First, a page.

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  7. Okay, first, I LOVE MG mysteries. There so much fun to read and this sounds perfect for the market. The first thing I thought when reading this was, she’s taking a NEW case? Is this the first book, or is there more before this? If this is the first, I would reword that first sentence, because some agents/editors might wonder if other books of this series are published already and you might have a hard time selling it.

    I don’t see a hook here and without it, I’m not feeling all that compelled to keep reading, because it sounds like every other MG mystery book out there.

    Some questions to consider. How is this different from the other books that are similar? What makes it stand out? Why should I or any one else buy this book? What are the goals, motivation, and conflict in this story? I’m not really seeing a motivation besides money here. Is she solving mysteries because she’s naturally curious, because her father is the chief of police, what? Why does she want to help Isabel, besides money? What does she want to accomplish? What’s the conflict? What’s stopping her from obtaining these goals? Is this the first book of a series? The second? Third? Is she a ghost hunter? Or just an amateur detective like Nancy Drew?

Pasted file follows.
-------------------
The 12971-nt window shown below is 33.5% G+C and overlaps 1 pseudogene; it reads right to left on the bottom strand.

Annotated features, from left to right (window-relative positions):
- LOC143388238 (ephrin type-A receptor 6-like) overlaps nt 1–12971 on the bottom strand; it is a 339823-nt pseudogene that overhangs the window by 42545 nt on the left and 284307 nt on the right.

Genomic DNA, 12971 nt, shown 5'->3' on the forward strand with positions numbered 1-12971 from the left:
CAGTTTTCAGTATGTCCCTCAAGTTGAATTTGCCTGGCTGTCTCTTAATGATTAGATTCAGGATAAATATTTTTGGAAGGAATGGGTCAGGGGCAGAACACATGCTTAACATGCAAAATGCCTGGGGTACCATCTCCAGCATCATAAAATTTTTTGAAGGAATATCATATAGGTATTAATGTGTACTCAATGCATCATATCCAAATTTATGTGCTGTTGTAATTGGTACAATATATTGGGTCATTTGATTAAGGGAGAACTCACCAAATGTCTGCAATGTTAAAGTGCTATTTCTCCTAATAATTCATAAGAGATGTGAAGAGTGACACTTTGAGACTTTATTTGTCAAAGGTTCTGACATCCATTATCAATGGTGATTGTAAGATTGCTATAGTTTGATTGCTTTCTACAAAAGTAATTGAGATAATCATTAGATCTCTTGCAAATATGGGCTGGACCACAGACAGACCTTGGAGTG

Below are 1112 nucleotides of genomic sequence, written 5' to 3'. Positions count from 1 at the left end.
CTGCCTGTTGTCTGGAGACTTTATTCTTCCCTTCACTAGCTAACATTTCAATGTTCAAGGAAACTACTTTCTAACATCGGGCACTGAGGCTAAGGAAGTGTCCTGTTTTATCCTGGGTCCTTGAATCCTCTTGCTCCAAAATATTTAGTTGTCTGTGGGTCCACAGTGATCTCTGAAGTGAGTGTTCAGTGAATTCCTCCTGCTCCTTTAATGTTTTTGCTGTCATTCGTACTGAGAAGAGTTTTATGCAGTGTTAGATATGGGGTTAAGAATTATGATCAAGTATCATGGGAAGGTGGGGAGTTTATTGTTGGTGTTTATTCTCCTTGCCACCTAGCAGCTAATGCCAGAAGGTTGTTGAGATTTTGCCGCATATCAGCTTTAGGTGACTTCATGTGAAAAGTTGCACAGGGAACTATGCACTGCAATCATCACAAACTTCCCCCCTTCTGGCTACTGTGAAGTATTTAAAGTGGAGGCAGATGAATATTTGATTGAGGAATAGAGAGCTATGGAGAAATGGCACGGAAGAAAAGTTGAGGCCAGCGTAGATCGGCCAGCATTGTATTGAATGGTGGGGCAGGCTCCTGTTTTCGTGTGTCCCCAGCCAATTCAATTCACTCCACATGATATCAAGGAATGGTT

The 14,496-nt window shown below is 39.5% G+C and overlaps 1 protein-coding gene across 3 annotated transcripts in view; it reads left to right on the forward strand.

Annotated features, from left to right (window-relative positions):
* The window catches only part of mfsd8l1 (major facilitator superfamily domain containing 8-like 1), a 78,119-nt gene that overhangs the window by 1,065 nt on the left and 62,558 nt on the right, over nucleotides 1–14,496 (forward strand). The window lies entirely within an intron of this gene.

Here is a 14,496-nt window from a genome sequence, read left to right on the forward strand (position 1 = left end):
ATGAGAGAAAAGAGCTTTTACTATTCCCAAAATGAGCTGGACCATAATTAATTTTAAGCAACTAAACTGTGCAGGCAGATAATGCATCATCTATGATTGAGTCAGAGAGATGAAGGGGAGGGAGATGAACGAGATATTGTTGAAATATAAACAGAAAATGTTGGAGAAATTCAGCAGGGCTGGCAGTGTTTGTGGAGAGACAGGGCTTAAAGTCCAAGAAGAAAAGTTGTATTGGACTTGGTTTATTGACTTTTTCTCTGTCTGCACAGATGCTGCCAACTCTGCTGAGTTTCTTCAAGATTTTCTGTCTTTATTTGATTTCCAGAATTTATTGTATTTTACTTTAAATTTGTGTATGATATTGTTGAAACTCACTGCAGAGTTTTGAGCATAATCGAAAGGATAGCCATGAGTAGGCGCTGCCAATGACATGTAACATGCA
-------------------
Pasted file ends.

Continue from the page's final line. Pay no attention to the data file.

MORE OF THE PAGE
Here’s a rewritten version:

    Fourteen-year-old Kate O’Reilly is the world’s youngest ghost hunter.

    She’s been taking on cases for what seems like forever. So when she’s offered another case that takes place at the local amusement park, she can’t resist. At first it looks like a simple poltergeist, but when Kate rides the new carousel, she finds herself transported back in time and into the body of Isabelle, a woman who died eighty years ago.

    Each time Kate rides the carousel, she relives another snippet from Isabelle’s life. And rumor has it that Isabelle’s husband, a famous carousel carver, murdered her and put her body inside one of the horses of that same carousel.

    It’s Kate’s most complicated case yet, but it’s still easier than dealing with real life where her best friend is ignoring her, and the most obnoxious boy in school won’t leave her alone. Luckily Jack, a ghost and former vaudeville performer, is always there to lend a helping hand or a wry comment.

    Kate rushes to solve the case before the carousel horse is put in the park museum. Otherwise, she won’t be able to collect her fee and Isabelle will be doomed to haunt the carousel forever. (I’m not in love with this end. I want there to be more dire consequences here? What is the conflict? Who cares if she doesn’t collect her fee? What would make me read it is if there was someone trying to prevent her from solving the case and her life, or sanity, or something important is on the line.)

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  8. And I have a typo. (*face/palm) So much for not editing it before posting.